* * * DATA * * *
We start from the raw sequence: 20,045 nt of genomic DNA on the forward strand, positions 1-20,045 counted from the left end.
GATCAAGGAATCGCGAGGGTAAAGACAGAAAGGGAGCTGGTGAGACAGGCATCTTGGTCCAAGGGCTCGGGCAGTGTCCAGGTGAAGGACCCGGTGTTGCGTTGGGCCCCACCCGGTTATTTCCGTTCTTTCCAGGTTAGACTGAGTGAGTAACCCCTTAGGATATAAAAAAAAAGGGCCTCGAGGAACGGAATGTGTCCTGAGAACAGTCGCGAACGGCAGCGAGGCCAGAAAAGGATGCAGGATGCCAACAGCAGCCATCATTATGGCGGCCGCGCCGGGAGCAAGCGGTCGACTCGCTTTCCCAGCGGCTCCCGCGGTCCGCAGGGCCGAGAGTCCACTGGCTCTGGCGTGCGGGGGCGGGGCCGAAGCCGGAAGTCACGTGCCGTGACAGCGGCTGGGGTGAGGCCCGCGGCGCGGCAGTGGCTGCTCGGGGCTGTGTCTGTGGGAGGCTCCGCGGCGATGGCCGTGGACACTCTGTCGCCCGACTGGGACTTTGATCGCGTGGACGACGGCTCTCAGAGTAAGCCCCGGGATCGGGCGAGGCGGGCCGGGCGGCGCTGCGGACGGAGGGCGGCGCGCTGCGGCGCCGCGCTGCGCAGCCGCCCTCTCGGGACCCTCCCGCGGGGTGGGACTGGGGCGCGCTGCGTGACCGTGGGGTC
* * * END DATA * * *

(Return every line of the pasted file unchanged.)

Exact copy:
We start from the raw sequence: 20,045 nt of genomic DNA on the forward strand, positions 1-20,045 counted from the left end.
GATCAAGGAATCGCGAGGGTAAAGACAGAAAGGGAGCTGGTGAGACAGGCATCTTGGTCCAAGGGCTCGGGCAGTGTCCAGGTGAAGGACCCGGTGTTGCGTTGGGCCCCACCCGGTTATTTCCGTTCTTTCCAGGTTAGACTGAGTGAGTAACCCCTTAGGATATAAAAAAAAAGGGCCTCGAGGAACGGAATGTGTCCTGAGAACAGTCGCGAACGGCAGCGAGGCCAGAAAAGGATGCAGGATGCCAACAGCAGCCATCATTATGGCGGCCGCGCCGGGAGCAAGCGGTCGACTCGCTTTCCCAGCGGCTCCCGCGGTCCGCAGGGCCGAGAGTCCACTGGCTCTGGCGTGCGGGGGCGGGGCCGAAGCCGGAAGTCACGTGCCGTGACAGCGGCTGGGGTGAGGCCCGCGGCGCGGCAGTGGCTGCTCGGGGCTGTGTCTGTGGGAGGCTCCGCGGCGATGGCCGTGGACACTCTGTCGCCCGACTGGGACTTTGATCGCGTGGACGACGGCTCTCAGAGTAAGCCCCGGGATCGGGCGAGGCGGGCCGGGCGGCGCTGCGGACGGAGGGCGGCGCGCTGCGGCGCCGCGCTGCGCAGCCGCCCTCTCGGGACCCTCCCGCGGGGTGGGACTGGGGCGCGCTGCGTGACCGTGGGGTC